A perspective from year-end 2018:
“As widely expected … the Federal Open Market Committee (FOMC) voted unanimously to increase its federal funds rate target by 25 bps, bringing it to 2.25%–2.50%. … the year-end read of fed funds futures prices indicated a nearly 90% probability of no Fed hikes in 2019. … the FOMC also reduced its projections for 2019 rate hikes from three to two.”
Those projections proved to be dramatically inaccurate. Indeed, the FOMC cut rates three times in 2019, bringing the target rate to 1.50%–1.75%. At year-end 2019, fed funds futures prices indicated a less than 50% probability of any Fed action in 2020, and the most recent “dot plot,” which illustrates projections of FOMC members, implied no rate cuts in 2020 and only one in 2021.
- Equity markets were propelled to record highs and even fixed income investors were rewarded with nearly double-digit returns, an amazing feat given the sector’s paltry yields.
- December capped a 129-month bull market for the S&P 500 Index, the longest ever and a cumulative return of nearly 500% since March 9, 2009.
- 2019 serves as a good reminder of the importance of adhering to a disciplined goals-based process that includes a well-defined, long-term asset allocation policy.
Fed cuts fueled risk appetite and all major asset classes posted above-average returns—many of them in double-digit territory. While negative returns in 2018 are part of this picture, this degree of broad-based outperformance is unusual, if not unprecedented. The Fed’s “pivot” was the most obvious contributor to stellar performance given that the economic picture was largely unchanged. Unemployment lingered at historically low levels, GDP growth hovered around 2%, consumers continued to spend, and inflation remained benign. The manufacturing sector continued to be a relatively lone point of weakness.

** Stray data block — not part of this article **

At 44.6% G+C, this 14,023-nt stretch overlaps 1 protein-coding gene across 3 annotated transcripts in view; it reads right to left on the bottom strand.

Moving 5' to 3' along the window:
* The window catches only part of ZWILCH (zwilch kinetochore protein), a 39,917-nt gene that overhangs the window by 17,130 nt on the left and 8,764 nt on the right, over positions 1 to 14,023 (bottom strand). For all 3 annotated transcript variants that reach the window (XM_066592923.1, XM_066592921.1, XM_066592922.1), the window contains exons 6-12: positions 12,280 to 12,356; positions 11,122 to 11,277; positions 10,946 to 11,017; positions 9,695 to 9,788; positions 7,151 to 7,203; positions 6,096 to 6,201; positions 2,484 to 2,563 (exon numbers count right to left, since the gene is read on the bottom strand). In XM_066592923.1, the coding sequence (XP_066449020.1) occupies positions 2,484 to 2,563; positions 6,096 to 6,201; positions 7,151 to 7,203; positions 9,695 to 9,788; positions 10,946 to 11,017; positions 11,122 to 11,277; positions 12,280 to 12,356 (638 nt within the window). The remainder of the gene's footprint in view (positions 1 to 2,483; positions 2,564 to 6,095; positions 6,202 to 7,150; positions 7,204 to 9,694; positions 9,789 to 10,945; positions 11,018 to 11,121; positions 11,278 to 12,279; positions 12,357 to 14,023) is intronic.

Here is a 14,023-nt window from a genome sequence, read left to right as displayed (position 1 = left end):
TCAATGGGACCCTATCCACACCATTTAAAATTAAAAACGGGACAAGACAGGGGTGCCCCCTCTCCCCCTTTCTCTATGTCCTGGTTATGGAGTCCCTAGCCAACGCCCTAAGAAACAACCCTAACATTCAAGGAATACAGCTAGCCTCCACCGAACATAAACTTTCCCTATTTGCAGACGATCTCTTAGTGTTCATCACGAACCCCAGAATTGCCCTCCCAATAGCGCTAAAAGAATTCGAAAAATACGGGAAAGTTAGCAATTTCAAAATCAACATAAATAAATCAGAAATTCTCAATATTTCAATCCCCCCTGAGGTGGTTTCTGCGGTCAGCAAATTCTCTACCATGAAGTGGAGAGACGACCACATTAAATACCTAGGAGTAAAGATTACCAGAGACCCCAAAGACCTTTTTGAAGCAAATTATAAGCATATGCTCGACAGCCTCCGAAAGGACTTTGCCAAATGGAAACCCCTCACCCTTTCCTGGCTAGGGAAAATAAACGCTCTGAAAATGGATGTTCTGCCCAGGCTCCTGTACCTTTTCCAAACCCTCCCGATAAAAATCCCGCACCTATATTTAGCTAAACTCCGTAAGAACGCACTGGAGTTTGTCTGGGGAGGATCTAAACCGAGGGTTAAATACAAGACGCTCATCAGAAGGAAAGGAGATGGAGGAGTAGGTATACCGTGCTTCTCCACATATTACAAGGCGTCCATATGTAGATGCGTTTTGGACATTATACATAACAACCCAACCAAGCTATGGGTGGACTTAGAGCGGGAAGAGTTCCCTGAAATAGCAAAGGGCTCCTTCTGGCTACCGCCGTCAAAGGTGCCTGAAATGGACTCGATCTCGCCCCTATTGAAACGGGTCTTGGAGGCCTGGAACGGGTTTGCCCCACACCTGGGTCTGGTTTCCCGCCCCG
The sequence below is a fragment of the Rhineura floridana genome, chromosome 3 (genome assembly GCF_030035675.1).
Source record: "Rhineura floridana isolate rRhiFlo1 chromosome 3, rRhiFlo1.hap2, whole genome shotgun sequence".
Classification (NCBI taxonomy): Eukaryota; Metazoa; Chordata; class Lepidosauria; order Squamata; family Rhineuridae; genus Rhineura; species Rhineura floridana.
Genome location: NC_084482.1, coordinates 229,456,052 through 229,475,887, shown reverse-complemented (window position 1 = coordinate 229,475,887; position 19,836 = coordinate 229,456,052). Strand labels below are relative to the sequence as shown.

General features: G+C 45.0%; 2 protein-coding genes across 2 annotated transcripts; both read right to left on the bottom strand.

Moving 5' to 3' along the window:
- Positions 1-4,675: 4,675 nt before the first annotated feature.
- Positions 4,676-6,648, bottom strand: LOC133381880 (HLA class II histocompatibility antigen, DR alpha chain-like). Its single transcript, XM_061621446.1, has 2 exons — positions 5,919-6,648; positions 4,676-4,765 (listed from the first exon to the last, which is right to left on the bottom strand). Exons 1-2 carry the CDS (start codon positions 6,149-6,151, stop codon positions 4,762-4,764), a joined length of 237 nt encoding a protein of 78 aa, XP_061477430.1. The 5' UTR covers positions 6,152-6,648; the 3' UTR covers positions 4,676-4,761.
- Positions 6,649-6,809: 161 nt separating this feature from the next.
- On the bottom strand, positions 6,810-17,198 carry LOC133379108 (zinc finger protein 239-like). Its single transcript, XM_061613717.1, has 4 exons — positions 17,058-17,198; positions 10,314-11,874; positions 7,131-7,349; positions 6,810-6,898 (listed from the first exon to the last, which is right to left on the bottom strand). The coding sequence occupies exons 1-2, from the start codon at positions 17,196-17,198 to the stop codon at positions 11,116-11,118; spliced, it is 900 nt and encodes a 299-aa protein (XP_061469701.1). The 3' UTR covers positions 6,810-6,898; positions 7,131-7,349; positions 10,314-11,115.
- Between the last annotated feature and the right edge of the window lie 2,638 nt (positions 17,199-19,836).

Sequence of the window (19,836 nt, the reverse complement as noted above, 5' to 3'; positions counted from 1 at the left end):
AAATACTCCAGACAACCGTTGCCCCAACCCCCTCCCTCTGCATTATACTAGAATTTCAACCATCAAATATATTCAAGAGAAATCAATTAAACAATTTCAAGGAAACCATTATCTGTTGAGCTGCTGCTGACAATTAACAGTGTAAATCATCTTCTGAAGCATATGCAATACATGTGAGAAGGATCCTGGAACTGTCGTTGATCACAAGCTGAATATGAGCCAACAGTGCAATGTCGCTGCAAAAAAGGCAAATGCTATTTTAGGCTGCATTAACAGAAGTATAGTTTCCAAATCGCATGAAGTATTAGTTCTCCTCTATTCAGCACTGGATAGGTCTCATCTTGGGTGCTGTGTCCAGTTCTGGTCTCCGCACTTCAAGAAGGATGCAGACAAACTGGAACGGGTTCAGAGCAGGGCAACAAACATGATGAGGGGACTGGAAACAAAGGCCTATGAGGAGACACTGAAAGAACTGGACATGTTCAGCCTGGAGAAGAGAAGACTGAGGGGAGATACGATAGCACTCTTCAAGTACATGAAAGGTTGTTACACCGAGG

The U.S. economy closed the year with the unemployment rate at a 50-year low of 3.5%. The final reading for third quarter GDP showed a 2.1% gain, with personal consumption expenditures up 3.1%. November’s headline CPI print was 2.1% (year-over-year) while the core measure was 2.3%. The Fed’s preferred inflation gauge, the Core PCE Deflator, rose 1.7% over the trailing year. Manufacturing remained weak. The December Manufacturing ISM (released on Jan. 2) was 47.2, below 50 for the fifth consecutive month. Readings below 50 signal contraction.